"They're being very careful with him," La Russa said. "You can't really expect the ball to be around the plate. [Ogando] has a live arm."

Pujols is not the only star player who is given the freedom to use his judgment to make a call like the one he did Monday. La Russa noted some of the great base-stealers who have the green light and asked if you remove that just because it's the playoffs.

In Cleveland when the Indians had their championship teams of the 1990s, Roberto Alomar, Omar Vizquel and Kenny Lofton had signals and often would call plays among each other. In Texas, Micahel Young has done it.

"I did it earlier in my career," Young said Wednesday. "If I was a manager, Albert Pujols would be the one player I'd give the leeway to do whatever he thought was necessary to win a game.

"Albert, in my opinion, is the best player in the game. Not only does he have great power, but he does everything well offensively. So if he wants to put on a hit-and-run, set someone in motion, I would absolutely give Albert the leeway to do what he needed to do."

Pujols estimated that he has called a hit-and-run like that probably "more than 200 times" in his career. He added that he does not "deserve special treatment", but noted it simply is a matter of trust between him and his manager.

What he liked about being aggressive in that particular situation, Pujols said, was that the Rangers had just tied the game at 2-2 on Adrian Beltre's home run in the bottom of the sixth.

"I felt if we could put pressure on right there, maybe we can switch the game a little bit," Pujols said.

He said he did not put the play on for the first pitch because he was thinking Ogando would start him out with a ball. Instead, he got a slider for a called strike.

Then he called for the hit-and-run, Craig took off, and Ogando threw the fateful ball one far enough up and away that Mike Napoli was able to throw Craig out at second.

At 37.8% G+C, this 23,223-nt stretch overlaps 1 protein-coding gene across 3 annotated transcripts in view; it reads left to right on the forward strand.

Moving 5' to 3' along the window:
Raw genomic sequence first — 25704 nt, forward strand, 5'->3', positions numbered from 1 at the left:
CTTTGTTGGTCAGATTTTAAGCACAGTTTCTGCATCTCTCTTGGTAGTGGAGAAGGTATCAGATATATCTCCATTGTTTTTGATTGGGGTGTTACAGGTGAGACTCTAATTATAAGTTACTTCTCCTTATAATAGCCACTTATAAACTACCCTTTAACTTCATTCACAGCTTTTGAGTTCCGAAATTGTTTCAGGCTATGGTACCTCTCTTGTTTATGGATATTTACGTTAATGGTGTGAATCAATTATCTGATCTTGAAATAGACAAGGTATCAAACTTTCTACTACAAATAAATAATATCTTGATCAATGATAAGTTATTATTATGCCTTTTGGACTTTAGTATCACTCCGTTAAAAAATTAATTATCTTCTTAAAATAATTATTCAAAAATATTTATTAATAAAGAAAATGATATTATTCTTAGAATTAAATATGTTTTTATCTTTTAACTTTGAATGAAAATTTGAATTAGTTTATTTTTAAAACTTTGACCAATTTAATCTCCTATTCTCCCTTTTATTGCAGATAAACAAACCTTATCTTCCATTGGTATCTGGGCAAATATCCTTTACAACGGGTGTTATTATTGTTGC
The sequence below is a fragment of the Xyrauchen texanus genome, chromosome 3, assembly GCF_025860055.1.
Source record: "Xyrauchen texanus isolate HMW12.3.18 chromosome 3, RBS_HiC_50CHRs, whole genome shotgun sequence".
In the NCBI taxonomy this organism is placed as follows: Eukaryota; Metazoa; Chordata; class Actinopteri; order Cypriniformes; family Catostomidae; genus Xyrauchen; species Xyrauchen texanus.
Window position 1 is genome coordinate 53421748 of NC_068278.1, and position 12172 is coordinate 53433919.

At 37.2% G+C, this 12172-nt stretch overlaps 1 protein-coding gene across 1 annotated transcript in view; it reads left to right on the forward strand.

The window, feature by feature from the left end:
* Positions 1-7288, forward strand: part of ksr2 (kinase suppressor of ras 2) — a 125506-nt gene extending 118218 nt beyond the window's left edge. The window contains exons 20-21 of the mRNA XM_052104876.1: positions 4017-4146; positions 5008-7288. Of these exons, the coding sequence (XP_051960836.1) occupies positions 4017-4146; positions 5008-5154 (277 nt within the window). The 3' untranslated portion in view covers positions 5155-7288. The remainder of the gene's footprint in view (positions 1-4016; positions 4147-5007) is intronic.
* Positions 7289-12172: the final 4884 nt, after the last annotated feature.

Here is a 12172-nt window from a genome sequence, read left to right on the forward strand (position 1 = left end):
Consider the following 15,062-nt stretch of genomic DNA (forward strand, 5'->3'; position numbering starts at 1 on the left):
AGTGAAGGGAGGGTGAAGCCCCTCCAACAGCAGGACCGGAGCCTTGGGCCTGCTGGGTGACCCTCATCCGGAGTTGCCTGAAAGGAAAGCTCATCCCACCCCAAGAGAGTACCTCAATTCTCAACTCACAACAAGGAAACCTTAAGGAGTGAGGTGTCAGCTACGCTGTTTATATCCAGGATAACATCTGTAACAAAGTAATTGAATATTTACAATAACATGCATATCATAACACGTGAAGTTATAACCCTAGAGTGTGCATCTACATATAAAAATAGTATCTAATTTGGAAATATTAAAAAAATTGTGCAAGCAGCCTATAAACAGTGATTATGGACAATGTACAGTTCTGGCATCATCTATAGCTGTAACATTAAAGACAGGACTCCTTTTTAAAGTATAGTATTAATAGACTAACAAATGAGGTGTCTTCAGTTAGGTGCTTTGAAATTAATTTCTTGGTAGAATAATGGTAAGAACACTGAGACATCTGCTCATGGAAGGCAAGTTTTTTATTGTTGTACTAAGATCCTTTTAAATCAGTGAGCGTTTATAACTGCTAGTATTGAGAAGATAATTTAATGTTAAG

"People can throw rocks at Tony and me," Pujols said. "But I can tell you, out of 200 hit-and-runs [that Pujols has called], or maybe 150, believe me, we've won a lot of those games, too."
Posted on: October 25, 2011 2:41 am
 

Beltre's proposal: Winning a World Series

ARLINGTON, Texas -- It's been called his wedding proposal swing. It's been called crazy, uncanny and several other things.

And Adrian Beltre broke it out again in clubbing a Chris Carpenter curveball over the left field wall in the sixth inning to erase a one-run Cardinals lead and help Texas pull within one win of clinching this World Series with a 4-2 Game 5 triumph Monday night.

In launching into the breaking pitch, Beltre got so low in his swing that his right knee was actually on the ground when he connected.

"I don't know, I can't explain it," Beltre said. "It's been a bad habit since the minor leagues."

That's many years worth of bad habits, being that Beltre is completing his 14th season in the majors with this World Series.

"I was trying to find a pitch up in the strike zone and put a good swing on it," Beltre said. "I know that Carpenter is not a guy who leaves a lot of things up. But he threw me a couple of breaking balls in the at-bat before that I was able to see, so when I saw him throw me another breaking ball. ..."

Ka-boom! Indeed, Beltre saw two curveballs in his fourth-inning at-bat, which resulted in a ground ball to third base. The curve on which he feasted in the sixth was a 75 m.p.h. breaking ball Carpenter left up.

And Beltre went down, to a knee.

"I don't know anyone else in the game who can do that," Texas second baseman Ian Kinsler said. "We've seen highlight after highlight. I don't know where it came from.

"He doesn't practice it in the cage."

Posted on: October 24, 2011 1:33 am
 

Cardinals: Wild Bill, meet Wild Edwin

ARLINGTON, Texas -- You won't find this in the reams of scouting reports St. Louis' advance guys produced on Texas. But trust me, it's in there -- in spirit, if not in black and white.

Anytime your walk rate soars anywhere close to that of a Cardinals pitcher named Wild Bill Hallahan in a World Series game, it's not a good thing.

Though he kept his team in the ballgame until his sixth-inning departure, Edwin Jackson walked the high wire all evening. His seven walks equaled the franchise record for walks in a World Series game set by, yes, Hallahan, in Game 2 of the 1931 World Series against the Philadelphia A's.

Though the Cardinals trailed only 1-0 when Jackson left, they instantly were down 4-0 just one pitch later. Rangers catcher Mike Napoli crushed Mitchell Boggs' first pitch, and the two batters Jackson had walked in front of Napoli -- Nelson Cruz and David Murphy -- scored on the homer.

Jackson said he mostly "made pitches when I had to" but acknowledged battling his location much of the evening.

"It's just one of those things," Jackson said. "You tell yourself, 'Just focus on the next batter.'"

Four of Jackson's walks came to the 6-7-8 hitters in the Texas lineup: One to Cruz, two to Murphy and one to Napoli.

"I actually thought, in his almost six innings, he deserves a lot of credit," manager Tony La Russa said. "I thought he pitched really well."

La Russa acknowledged the Rangers scoring just three batters into the game on Josh Hamilton's RBI double, but noted, "that's all they get, really. He missed a few times, walked a couple of guys, but he kept making pitches.

"Overall, I give him a huge plus for keeping us in the game."